On October 4, we were treated to 2012’s first Presidential Debate. And to the average viewer, it was a barrage of numbers and data: 700 billion, 1 trillion, 250 million, 600, 1,250. Numbers and data are a great way to back up your ideas, but numbers without context are useless.
Let me preempt any protests from political zealots by saying that politics has no place in data. Data doesn’t care whether you stand on the right side of the aisle, or the left. Nor does it care if your tie is red or blue. That’s why we love data.
As the candidates were throwing out all of these data points, it got me thinking. Okay, you have a plan to shave $250B off of the deficit. The audience probably doesn’t know exactly how much that deficit is. So are you saying that you can shave off 50% of the deficit? Maybe it’s 25%? Maybe it’s only 1%? Where is the context? Without that, we don’t know the significance of the plan, or where it will leave us, deficit-wise.
You can save American families $1,250 a year? Great! But wait, is the American family three people in a household, or is it five? If $1,250 is based off a five-person family, what does that mean for the three-person family? How about the seven-person family? Having context here would help people find the data to be relatable, or at the very least allow them to do the math for their specific situation.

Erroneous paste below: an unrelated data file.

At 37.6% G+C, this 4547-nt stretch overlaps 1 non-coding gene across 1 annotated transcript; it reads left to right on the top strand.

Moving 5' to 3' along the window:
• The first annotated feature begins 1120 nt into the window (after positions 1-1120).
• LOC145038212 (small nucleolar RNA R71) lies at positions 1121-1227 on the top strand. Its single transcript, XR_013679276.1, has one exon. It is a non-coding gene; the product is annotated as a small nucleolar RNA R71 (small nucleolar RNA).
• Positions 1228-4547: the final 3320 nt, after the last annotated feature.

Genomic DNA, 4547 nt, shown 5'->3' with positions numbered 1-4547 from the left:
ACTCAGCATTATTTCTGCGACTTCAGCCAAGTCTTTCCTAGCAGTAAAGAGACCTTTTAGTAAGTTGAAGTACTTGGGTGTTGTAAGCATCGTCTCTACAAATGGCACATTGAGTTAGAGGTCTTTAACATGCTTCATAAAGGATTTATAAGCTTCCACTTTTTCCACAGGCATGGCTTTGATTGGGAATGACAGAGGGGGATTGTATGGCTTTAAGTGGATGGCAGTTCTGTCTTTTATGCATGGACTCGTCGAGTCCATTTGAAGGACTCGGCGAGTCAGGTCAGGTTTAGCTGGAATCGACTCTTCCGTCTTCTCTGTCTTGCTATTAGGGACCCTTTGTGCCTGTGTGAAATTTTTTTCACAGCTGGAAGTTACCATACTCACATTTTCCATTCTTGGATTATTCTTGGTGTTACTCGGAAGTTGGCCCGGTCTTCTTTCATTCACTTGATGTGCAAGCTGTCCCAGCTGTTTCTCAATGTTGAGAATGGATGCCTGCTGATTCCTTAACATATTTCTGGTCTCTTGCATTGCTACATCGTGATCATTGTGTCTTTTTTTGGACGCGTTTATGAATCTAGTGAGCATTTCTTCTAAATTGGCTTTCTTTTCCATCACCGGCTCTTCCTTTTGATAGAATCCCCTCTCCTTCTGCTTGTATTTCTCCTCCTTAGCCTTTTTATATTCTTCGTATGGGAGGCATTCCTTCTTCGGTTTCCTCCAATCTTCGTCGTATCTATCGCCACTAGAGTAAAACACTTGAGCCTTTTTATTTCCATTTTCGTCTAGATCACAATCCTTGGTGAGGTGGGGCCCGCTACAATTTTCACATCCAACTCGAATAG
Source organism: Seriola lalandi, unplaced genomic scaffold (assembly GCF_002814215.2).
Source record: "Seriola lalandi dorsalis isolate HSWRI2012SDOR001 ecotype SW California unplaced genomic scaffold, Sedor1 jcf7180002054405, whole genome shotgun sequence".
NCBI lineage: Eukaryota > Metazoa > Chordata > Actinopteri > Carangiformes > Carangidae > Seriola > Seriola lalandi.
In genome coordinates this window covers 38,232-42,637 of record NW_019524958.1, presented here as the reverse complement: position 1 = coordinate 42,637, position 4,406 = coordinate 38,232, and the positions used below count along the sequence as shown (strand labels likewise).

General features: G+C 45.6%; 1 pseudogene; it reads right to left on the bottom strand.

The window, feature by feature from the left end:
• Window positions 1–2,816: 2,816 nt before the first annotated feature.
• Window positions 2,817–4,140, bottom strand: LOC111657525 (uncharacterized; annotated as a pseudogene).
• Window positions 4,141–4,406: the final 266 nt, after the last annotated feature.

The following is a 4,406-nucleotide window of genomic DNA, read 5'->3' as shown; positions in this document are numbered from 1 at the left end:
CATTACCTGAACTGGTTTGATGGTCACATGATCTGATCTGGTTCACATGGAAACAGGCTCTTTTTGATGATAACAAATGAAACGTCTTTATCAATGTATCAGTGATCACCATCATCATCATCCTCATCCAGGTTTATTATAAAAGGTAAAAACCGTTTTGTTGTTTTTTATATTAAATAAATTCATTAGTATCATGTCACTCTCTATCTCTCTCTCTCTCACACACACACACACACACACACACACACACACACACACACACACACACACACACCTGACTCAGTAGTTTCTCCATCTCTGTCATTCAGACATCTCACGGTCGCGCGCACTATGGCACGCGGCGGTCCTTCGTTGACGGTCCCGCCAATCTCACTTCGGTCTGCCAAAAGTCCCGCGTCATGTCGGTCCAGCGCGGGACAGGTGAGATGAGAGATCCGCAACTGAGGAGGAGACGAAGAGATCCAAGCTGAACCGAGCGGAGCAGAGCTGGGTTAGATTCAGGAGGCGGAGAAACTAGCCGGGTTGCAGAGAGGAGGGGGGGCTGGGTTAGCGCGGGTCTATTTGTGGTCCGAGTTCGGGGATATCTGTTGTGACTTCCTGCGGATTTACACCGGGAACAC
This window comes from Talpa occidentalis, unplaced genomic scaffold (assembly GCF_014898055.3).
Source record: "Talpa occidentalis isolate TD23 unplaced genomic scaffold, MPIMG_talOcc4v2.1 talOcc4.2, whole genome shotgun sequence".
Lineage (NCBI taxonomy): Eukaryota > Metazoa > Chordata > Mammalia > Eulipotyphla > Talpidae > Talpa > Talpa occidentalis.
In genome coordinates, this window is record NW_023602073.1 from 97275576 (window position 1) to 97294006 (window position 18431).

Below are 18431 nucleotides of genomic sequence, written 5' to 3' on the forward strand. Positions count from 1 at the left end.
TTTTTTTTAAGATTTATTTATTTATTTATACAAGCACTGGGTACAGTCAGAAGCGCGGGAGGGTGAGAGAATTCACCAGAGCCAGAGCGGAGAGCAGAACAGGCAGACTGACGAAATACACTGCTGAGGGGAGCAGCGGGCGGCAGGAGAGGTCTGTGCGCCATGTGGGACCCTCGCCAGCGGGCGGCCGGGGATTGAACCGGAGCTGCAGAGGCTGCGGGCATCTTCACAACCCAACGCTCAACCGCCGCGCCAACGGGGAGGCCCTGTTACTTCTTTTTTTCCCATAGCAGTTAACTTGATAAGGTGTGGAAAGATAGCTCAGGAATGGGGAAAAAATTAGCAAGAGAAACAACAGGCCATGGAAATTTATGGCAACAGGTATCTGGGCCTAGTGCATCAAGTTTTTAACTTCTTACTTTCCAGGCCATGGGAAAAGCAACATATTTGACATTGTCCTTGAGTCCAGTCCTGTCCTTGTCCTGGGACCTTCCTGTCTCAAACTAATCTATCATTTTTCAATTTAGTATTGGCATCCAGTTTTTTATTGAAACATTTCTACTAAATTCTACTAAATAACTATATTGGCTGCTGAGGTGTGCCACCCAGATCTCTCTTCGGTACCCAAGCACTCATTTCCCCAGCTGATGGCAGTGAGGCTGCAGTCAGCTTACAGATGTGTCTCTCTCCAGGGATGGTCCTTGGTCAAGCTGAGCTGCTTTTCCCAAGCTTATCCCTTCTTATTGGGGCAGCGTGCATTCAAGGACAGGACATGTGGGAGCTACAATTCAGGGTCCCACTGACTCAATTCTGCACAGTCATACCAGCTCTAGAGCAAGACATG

When you report data results from your site, you need context. Say you made changes to the membership signup funnel on your site, and it resulted in 100 new memberships. That’s great, right? Well, how much traffic was needed to drive those 100 new signups? Was it only 150 visitors, 150,000 or was it 1.5MM? This context is important to get buy-in from higher-ups for more testing, to inform your next steps and to track your data effectively.
Does your report show that fear- vs. fact-based subject lines increase open rates by 75%? Fantastic! But what’s your list size? Is it five people, or five million? That context is important.
Reporting data without context is useless. Sure, it can make your wins look stronger and your losses seem less significant, but that’s not a clean way to test.
What do you think? Do the reports you see on a weekly basis have enough context? Do your own reports have enough, or are you just trying to take the attention off of a lost test?